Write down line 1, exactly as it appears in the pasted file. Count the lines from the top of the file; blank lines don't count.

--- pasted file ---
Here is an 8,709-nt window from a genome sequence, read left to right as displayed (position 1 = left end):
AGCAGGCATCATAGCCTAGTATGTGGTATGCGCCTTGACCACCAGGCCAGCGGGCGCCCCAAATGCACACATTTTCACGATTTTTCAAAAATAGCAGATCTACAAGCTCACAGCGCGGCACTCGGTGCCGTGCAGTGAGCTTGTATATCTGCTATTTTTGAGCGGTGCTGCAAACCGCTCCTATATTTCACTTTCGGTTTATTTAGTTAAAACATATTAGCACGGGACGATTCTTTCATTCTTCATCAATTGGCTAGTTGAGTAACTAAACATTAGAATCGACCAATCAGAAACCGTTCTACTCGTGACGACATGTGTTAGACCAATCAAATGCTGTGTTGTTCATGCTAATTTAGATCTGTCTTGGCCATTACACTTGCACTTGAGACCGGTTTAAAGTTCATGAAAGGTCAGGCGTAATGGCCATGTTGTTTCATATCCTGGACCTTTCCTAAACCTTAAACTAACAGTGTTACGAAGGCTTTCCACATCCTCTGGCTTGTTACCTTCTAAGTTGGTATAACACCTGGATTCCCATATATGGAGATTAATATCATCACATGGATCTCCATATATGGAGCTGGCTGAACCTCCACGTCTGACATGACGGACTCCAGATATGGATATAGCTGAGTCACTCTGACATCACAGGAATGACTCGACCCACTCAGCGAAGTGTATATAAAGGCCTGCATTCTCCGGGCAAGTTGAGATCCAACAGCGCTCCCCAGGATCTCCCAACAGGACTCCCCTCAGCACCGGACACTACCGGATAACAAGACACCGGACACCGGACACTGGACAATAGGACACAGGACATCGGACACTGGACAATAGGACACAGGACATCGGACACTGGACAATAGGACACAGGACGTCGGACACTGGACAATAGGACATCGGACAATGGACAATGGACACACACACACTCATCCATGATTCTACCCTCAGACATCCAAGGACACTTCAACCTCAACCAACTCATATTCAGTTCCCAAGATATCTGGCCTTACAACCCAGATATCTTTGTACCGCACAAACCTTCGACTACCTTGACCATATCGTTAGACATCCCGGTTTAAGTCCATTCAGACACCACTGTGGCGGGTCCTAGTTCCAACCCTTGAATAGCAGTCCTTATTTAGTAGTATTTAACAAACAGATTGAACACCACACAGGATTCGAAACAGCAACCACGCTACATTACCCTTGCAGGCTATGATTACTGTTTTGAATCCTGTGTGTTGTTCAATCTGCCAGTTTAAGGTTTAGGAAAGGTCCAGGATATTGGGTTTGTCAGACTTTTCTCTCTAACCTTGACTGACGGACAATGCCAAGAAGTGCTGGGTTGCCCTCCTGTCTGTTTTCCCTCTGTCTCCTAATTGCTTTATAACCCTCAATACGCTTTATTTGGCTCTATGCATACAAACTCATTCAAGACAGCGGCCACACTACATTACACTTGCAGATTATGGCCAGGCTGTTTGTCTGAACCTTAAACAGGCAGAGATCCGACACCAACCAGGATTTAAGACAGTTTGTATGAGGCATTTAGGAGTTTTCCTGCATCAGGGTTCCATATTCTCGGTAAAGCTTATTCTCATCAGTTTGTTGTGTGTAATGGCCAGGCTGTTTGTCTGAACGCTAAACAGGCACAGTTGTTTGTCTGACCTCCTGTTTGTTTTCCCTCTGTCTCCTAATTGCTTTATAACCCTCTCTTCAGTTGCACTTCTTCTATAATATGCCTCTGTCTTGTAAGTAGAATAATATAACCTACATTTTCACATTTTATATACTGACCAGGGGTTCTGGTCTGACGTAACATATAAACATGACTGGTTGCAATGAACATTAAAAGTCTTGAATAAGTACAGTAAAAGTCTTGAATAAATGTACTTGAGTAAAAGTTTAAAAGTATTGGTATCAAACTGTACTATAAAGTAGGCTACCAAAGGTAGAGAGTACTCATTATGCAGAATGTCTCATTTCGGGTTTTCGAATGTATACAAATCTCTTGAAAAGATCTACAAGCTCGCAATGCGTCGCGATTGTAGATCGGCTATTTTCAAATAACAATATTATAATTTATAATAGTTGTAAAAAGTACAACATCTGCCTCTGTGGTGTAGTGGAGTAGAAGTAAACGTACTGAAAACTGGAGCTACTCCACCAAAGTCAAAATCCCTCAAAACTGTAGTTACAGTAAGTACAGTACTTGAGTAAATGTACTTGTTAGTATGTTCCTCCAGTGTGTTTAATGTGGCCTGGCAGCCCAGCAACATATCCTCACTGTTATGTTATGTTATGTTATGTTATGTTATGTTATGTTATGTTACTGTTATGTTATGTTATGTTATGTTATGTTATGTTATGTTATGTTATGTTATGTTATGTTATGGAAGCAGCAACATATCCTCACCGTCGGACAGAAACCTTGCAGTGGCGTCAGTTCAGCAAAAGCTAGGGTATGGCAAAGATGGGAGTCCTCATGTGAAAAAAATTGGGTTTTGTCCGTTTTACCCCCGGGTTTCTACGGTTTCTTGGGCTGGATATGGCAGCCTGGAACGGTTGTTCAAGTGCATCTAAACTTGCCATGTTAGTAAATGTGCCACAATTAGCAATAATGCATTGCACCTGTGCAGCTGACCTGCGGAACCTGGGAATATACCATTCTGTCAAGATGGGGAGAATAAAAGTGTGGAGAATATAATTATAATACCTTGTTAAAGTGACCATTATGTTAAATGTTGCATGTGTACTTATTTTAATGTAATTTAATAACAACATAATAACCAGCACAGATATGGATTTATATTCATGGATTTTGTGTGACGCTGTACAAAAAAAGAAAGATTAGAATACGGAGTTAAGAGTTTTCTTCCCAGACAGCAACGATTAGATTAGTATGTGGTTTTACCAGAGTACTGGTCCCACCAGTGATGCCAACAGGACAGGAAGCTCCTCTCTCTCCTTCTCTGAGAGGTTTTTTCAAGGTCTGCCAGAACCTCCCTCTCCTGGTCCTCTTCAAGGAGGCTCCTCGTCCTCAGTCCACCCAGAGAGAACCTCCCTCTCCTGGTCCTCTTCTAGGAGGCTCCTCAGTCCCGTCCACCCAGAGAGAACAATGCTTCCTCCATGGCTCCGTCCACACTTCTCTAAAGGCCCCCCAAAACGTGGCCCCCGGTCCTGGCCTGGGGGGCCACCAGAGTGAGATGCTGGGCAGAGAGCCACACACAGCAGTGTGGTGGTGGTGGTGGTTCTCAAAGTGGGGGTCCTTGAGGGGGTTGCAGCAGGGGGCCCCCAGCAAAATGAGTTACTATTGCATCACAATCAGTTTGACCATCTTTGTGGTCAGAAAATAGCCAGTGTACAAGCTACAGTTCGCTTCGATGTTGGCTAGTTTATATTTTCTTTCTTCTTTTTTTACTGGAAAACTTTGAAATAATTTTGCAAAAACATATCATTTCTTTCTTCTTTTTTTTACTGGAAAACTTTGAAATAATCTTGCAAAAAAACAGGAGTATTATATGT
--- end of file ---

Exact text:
Here is an 8,709-nt window from a genome sequence, read left to right as displayed (position 1 = left end):